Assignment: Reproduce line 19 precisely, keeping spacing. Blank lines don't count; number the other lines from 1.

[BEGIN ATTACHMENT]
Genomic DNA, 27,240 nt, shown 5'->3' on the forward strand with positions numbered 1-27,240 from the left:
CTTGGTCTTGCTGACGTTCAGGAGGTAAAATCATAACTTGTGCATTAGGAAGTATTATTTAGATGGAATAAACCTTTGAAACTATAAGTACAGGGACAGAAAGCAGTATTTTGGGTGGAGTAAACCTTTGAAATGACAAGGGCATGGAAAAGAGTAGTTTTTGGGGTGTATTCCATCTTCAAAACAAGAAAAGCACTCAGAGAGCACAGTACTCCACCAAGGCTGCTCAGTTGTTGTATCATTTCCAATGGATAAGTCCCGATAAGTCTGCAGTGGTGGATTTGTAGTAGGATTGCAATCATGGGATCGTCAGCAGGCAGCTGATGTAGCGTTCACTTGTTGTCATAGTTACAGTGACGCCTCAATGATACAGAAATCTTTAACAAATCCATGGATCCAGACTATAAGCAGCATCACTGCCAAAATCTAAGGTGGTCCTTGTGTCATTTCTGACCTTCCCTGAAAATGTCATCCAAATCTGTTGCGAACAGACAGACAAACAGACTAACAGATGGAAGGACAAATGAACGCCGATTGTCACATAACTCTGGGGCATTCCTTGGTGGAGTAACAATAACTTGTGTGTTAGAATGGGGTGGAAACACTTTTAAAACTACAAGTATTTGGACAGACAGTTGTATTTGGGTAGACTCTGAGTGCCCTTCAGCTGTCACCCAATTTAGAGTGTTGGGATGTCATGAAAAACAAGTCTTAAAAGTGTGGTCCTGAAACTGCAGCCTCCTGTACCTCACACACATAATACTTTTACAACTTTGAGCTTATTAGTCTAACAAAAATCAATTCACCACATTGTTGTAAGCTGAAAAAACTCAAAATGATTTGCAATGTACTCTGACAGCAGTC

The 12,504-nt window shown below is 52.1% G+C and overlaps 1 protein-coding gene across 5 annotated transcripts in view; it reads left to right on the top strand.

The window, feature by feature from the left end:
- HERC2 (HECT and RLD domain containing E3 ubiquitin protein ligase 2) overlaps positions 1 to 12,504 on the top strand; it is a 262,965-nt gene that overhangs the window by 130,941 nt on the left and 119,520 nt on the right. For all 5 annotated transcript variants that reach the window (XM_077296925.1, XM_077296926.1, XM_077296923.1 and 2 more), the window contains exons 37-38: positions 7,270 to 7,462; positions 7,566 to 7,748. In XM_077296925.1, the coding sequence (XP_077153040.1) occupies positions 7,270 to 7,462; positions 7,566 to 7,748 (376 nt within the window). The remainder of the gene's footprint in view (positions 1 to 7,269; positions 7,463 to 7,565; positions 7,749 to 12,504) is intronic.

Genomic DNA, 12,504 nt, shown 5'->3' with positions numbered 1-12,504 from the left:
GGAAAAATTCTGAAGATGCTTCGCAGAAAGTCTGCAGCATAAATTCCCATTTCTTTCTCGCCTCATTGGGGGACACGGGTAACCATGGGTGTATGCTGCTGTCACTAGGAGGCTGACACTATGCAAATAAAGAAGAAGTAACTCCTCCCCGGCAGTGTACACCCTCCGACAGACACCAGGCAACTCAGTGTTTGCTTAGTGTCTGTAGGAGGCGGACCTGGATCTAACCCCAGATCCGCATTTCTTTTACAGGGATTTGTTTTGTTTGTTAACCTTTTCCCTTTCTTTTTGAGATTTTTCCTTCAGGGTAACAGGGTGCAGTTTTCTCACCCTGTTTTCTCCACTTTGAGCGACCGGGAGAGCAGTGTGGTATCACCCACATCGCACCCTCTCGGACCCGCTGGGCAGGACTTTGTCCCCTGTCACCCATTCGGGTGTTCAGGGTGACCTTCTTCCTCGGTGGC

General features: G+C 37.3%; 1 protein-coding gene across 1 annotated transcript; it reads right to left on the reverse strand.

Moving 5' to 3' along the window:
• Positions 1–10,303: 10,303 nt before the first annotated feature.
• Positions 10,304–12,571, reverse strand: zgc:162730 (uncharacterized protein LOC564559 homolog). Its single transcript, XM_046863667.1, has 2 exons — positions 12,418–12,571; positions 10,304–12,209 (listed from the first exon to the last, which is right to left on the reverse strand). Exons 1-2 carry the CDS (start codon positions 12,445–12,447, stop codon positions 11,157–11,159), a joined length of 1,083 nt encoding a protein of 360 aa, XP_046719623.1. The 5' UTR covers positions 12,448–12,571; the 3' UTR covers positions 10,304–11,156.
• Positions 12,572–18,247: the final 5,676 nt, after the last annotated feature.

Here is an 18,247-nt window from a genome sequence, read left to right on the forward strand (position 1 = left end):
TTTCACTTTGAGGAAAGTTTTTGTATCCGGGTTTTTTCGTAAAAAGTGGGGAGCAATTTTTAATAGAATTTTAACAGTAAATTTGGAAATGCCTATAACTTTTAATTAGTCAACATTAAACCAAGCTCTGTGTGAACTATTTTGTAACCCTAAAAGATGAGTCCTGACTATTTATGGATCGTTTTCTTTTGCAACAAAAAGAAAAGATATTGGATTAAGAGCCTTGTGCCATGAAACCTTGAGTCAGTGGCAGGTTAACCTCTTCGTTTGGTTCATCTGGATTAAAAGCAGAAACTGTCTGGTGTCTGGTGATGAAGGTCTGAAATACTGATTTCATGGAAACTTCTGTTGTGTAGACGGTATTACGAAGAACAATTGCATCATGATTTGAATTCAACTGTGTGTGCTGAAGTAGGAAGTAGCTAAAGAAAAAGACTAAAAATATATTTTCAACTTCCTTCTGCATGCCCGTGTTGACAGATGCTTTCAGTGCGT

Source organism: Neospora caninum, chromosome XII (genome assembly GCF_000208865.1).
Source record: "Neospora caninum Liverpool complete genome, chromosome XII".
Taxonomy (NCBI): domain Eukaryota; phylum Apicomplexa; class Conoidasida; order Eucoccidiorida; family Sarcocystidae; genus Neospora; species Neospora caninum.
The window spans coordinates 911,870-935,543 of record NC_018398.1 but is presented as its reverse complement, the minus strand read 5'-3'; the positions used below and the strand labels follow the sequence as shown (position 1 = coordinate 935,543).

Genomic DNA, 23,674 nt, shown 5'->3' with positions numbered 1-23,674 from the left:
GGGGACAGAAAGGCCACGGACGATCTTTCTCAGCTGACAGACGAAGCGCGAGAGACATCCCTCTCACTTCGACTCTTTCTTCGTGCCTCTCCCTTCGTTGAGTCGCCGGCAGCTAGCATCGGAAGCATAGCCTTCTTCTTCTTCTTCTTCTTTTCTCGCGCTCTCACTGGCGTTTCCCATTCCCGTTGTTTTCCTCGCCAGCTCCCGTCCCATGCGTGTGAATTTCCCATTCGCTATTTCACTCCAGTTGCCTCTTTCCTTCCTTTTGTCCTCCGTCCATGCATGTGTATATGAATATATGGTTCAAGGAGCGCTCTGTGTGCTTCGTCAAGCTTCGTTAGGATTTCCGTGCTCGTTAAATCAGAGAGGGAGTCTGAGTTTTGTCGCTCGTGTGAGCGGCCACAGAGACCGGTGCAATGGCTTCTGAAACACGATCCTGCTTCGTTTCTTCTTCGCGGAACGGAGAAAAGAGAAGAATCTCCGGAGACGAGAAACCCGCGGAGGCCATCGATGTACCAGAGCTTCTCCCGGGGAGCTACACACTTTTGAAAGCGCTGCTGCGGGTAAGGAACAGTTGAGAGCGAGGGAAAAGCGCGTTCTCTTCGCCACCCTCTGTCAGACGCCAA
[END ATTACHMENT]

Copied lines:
Genomic DNA, 23,674 nt, shown 5'->3' with positions numbered 1-23,674 from the left: